Sometimes, cancer treatments that initially appear promising begin to lose their effectiveness. This is due to the ability diseases like cancer have to develop resistance to treatments over time and, essentially, outsmart them. But what if there were ways to ensure this didn’t happen? What if doctors could guarantee promising new treatments stayed promising and led to better outcomes for their patients?
Christine Heske, MD, Clinical Fellow at the National Cancer Institute, is tackling this question as it relates to rhabdomyosarcoma, a tumor that strikes young children and adolescents. Rhabdomyosarcoma is a type of soft-tissue sarcoma that affects muscle tissue, and for patients with metastatic or recurrent disease, treatment options are extremely limited. One class of drugs called IGF-1 receptor antibodies has caused tumors to shrink in some patients with rhabdomyosarcoma, but ultimately, the tumors develop resistance to the drug.
Thanks to her 2014 Conquer Cancer Foundation of ASCO Young Investigator Award, Dr. Heske has been examining strategies to counteract this. “I have been looking at ways to overcome that resistance so that we can potentially use combination drug therapy,” said Dr. Heske. “That means using the IGF-1 receptor inhibitor plus another agent to keep the tumors responding in this group of patients.”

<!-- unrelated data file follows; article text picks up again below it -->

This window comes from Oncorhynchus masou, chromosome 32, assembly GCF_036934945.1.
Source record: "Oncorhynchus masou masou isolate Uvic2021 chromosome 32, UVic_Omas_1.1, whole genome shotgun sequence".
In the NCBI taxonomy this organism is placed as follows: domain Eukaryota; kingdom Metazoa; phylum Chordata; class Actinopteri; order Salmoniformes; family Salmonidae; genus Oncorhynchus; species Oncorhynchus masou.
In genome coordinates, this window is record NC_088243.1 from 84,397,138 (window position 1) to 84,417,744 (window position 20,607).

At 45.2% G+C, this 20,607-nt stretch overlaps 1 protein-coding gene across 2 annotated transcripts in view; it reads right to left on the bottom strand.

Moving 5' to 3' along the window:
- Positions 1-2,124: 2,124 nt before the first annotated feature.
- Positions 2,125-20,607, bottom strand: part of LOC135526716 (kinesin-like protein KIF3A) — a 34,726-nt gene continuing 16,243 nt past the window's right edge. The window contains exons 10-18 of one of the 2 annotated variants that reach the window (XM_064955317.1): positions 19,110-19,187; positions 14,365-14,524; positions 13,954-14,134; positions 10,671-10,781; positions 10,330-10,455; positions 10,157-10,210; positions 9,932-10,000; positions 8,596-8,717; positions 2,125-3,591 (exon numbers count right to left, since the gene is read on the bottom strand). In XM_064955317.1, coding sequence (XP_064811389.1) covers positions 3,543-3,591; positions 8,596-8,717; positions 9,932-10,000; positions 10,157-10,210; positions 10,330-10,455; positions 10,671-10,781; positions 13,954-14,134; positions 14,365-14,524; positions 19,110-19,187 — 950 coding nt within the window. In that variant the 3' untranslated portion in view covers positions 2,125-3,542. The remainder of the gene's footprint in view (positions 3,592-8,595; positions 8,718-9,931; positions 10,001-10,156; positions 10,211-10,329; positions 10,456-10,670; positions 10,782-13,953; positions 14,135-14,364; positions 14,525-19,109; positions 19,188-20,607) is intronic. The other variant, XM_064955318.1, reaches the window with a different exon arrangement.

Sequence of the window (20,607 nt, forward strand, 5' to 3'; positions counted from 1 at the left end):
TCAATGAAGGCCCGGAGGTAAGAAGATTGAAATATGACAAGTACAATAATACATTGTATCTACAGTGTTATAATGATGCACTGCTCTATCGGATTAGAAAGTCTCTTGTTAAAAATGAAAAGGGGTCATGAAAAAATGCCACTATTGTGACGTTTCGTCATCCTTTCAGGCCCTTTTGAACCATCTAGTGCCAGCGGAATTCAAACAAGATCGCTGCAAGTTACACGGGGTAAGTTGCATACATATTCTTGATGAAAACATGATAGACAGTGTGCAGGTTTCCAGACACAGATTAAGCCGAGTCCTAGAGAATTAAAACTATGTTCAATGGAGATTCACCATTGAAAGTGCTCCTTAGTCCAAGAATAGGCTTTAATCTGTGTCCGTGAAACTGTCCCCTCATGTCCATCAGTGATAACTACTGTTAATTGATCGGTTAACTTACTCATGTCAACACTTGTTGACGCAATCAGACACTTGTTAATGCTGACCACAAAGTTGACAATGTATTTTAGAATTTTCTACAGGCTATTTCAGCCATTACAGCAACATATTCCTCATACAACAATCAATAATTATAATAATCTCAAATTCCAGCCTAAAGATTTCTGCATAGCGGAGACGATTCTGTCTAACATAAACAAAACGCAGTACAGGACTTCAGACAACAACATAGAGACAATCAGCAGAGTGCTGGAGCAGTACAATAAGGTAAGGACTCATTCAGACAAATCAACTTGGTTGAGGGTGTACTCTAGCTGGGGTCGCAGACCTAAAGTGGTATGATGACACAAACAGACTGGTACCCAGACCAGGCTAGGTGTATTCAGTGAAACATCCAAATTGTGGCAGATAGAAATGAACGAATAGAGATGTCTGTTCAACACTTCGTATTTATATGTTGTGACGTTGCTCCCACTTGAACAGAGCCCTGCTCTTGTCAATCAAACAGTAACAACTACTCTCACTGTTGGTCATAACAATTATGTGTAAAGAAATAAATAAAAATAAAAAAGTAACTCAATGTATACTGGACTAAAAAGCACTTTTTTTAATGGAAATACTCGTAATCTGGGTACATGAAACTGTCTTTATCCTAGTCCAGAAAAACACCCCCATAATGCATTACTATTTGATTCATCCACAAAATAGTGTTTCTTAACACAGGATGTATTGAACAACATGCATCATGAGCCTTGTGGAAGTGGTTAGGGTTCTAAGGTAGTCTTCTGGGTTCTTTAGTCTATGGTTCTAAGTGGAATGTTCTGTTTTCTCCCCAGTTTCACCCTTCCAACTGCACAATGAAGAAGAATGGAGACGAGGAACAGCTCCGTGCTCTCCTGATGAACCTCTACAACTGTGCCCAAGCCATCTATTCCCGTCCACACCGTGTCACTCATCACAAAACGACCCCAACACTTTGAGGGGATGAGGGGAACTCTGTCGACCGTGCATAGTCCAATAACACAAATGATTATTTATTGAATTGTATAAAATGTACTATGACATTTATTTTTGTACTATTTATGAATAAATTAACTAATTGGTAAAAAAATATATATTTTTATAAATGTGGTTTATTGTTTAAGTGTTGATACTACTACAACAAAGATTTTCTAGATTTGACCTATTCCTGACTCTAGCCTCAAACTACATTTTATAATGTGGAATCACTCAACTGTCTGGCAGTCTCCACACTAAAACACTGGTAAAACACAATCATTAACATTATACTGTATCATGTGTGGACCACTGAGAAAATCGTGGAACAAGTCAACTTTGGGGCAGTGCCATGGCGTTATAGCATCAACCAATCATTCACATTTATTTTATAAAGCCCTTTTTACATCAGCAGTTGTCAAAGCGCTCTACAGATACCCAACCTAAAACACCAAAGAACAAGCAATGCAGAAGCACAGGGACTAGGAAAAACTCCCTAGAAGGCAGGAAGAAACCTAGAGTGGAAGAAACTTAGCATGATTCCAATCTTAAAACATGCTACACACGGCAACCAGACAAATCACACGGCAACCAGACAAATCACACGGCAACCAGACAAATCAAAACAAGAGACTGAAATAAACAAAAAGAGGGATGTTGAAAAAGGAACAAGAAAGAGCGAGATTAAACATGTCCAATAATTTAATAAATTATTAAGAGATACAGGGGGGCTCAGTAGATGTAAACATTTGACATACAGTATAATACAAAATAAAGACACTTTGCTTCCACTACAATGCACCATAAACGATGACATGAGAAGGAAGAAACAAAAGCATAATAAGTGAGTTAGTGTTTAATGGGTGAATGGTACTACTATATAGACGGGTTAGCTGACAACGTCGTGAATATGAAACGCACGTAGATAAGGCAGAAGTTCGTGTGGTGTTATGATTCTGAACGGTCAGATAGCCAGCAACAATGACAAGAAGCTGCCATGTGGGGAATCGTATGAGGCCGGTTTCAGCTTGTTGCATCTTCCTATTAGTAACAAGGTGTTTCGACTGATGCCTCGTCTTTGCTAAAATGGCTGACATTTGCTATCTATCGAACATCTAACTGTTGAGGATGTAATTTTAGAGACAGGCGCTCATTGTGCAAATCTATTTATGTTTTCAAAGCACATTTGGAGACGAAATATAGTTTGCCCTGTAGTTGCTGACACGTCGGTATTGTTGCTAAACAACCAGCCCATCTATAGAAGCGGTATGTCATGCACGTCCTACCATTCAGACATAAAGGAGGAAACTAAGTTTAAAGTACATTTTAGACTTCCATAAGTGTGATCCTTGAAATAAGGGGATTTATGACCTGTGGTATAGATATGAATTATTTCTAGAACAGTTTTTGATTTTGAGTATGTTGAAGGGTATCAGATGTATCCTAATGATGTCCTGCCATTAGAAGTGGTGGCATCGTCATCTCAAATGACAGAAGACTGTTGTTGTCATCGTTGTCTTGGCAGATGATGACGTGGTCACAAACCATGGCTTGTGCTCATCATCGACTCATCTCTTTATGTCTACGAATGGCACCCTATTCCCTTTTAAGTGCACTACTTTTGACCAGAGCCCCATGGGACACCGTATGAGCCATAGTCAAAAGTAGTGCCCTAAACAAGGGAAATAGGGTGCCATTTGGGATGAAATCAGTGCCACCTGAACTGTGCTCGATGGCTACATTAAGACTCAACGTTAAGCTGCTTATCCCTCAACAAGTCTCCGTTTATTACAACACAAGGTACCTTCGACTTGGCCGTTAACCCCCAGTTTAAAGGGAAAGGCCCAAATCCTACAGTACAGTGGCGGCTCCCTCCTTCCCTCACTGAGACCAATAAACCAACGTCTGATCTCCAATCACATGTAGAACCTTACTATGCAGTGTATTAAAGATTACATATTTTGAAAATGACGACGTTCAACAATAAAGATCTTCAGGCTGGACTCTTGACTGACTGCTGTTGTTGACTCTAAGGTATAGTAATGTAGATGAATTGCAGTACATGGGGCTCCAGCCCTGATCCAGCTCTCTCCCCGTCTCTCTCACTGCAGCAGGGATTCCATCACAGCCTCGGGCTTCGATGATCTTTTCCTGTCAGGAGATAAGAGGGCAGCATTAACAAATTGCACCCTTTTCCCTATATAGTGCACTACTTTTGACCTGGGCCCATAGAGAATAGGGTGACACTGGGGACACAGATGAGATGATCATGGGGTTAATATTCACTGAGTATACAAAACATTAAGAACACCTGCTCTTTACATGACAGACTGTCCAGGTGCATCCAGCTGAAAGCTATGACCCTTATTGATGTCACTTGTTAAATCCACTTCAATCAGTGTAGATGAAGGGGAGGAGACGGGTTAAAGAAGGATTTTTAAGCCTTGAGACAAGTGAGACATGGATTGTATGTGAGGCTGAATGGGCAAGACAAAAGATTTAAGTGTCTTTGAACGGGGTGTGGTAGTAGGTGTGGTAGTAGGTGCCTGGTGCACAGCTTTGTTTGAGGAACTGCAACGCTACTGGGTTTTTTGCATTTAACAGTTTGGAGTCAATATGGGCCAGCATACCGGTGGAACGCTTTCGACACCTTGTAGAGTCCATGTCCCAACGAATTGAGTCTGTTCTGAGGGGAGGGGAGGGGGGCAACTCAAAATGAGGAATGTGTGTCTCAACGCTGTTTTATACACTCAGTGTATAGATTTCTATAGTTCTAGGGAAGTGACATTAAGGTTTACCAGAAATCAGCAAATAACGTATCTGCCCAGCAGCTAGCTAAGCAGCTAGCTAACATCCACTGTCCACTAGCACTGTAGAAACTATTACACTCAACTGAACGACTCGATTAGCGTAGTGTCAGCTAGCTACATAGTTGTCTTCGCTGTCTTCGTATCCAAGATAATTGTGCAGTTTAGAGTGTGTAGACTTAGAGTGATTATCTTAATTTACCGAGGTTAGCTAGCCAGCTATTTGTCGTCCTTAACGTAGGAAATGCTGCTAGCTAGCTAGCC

Dr. Heske’s study is still in process, but the preliminary findings are encouraging. She and her team have identified something some of the resistant tumors share: activity of a receptor called PDGFR-beta. The activity of this receptor could be important to the tumors’ resilience. With this knowledge, they are now investigating ways to suppress PDGFR-beta and keep the tumors responding to treatment.
If Dr. Heske’s team is successful, their results could mean more effective treatment and increased survival rates for patients with rhabdomyosarcoma.
“The work that I’ve been doing is very translational,” said Dr. Heske. “Uncovering science in the lab that can help us to better treat patients is so rewarding; finding discoveries that are immediately applicable to the care of patients is what keeps me going.”
Dr. Heske notes the pivotal role her grant has played in her career development: “Having the funding from this grant has been a really amazing opportunity,” said Dr. Heske. “I think I’m probably among many young investigators who feel that this grant has made an enormous impact on our ability to stay in the field.” ■
Dr. Heske’s Conquer Cancer Foundation of ASCO Young Investigator Award was supported by the WWWW Foundation, Inc. (QuadW).
© 2015. American Society of Clinical Oncology. All rights reserved.